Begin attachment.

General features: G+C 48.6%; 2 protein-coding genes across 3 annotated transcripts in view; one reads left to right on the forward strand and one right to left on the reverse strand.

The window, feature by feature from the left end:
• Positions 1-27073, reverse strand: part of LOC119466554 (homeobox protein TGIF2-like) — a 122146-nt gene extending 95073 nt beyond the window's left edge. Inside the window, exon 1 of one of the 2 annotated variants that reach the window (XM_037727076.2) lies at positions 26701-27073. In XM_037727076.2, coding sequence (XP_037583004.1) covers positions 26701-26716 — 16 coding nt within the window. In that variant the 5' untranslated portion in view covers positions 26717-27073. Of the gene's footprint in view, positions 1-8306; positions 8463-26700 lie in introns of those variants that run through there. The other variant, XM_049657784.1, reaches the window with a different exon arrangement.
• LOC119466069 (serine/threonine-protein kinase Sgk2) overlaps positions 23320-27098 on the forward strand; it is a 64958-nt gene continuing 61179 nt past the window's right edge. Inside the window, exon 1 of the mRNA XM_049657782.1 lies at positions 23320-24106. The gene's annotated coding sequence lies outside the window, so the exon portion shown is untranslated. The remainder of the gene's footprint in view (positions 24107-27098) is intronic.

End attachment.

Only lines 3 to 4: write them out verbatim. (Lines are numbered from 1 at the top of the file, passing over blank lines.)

• Positions 1-27073, reverse strand: part of LOC119466554 (homeobox protein TGIF2-like) — a 122146-nt gene extending 95073 nt beyond the window's left edge. Inside the window, exon 1 of one of the 2 annotated variants that reach the window (XM_037727076.2) lies at positions 26701-27073. In XM_037727076.2, coding sequence (XP_037583004.1) covers positions 26701-26716 — 16 coding nt within the window. In that variant the 5' untranslated portion in view covers positions 26717-27073. Of the gene's footprint in view, positions 1-8306; positions 8463-26700 lie in introns of those variants that run through there. The other variant, XM_049657784.1, reaches the window with a different exon arrangement.
• LOC119466069 (serine/threonine-protein kinase Sgk2) overlaps positions 23320-27098 on the forward strand; it is a 64958-nt gene continuing 61179 nt past the window's right edge. Inside the window, exon 1 of the mRNA XM_049657782.1 lies at positions 23320-24106. The gene's annotated coding sequence lies outside the window, so the exon portion shown is untranslated. The remainder of the gene's footprint in view (positions 24107-27098) is intronic.